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saintmotelevision: Music to Move to

By | Published September 26, 2017

Saint Motel came to my – and a large audience in the UK – attention in the 2015 version of the excellent EA Sports Fifa soundtrack with their song, My Type. This track, from their 2012 album Voyeur, represents the band’s first taste of real chart success, and saintmotelevision is very much built in the mould of that song in particular.

The opening track from the 2016 release, Move, has identical instrumentation in its introduction to that of My Type: simple rhythmic hand clapping and their now signature horns. The same duo will be found again in perhaps the albums most addictive song, Sweet Talk. Move is then the track which summarises the entire album’s vibe; it is not meant to be enjoyed sitting down.

In the next three tracks on the album (Getaway, Destroyer, and Born Again), we get a demonstration of how the band has perfected their style since their 2009 LP ForPlay. Whilst there were some decent songs on there – Butch and Do Everything Now are personal favourites – the general feel is too heavy and convoluted. The band has since simplified; out has gone the over-elaborate guitar solos in favour of simpler, catchier riffs.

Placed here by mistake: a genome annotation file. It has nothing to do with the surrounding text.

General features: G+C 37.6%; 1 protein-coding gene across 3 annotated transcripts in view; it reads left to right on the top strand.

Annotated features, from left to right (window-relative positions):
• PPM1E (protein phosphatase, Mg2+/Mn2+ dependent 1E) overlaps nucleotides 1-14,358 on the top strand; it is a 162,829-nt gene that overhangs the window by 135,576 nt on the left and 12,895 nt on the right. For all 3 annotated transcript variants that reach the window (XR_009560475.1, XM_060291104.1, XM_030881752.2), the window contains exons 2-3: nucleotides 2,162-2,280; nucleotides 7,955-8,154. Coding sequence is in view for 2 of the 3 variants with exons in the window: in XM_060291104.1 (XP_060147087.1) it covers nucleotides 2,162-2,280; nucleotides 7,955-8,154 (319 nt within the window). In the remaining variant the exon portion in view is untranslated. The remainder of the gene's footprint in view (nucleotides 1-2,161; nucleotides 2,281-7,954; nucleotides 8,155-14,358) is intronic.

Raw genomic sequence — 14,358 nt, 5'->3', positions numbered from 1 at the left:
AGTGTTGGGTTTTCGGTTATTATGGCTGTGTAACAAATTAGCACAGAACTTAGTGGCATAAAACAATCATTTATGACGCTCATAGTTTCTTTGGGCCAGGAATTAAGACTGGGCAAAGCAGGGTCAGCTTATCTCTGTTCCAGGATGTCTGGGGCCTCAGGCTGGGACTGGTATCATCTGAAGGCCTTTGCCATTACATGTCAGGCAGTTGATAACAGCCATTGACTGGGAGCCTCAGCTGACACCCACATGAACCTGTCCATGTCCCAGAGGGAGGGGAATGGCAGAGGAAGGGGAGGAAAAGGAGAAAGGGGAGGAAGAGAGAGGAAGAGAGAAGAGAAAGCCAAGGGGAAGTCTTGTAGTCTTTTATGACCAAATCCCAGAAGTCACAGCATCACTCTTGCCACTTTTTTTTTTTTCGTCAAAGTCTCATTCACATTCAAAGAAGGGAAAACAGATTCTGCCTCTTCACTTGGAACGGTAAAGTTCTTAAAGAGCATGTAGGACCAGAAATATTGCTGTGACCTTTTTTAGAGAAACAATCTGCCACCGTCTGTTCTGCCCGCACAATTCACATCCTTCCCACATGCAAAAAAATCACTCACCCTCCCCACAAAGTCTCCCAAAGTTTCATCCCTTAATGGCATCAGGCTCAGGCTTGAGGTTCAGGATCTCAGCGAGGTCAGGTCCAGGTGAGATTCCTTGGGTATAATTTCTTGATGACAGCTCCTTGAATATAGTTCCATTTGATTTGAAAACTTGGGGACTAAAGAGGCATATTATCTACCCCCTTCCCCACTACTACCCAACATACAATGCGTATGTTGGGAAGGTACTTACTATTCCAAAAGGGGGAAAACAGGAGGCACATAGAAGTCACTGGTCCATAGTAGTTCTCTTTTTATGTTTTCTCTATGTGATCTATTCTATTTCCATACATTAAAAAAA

After Sweet Talk tracks 6-10 do vary in that they are slightly more subdued. However, in each there is a memorable hook, riff or chorus that get the head bobbing, which again make it the perfect soundtrack for travelling, Local Long Distance Relationships being a personal favourite. The album ends on the sweet sounding Happy Accidents, which is a calming influence after a fast paced album.

Though not completely bereft of clever moments (I particularly enjoyed the sneaking of Mozart’s Für Elise into the track For Elise) saintmotelevision’s philosophy is clearly ‘less is more’ – each song essentially has one addictive motif on repeat. And lyrically it’s the same story. In the first four tracks in the album, the choruses contain 5, 5, 10 and 4 different words respectively.

Some would (and have) argued this demonstrates lack of depth or lyrical inspiration, but they have misunderstood the genre and purpose of the album. If you want philosophical musings you can go and indulge in Father John Misty or any number of other artists, but if you’re looking for an album that cheers you up or gets you from A to B, you can do no better than saintmotelevison.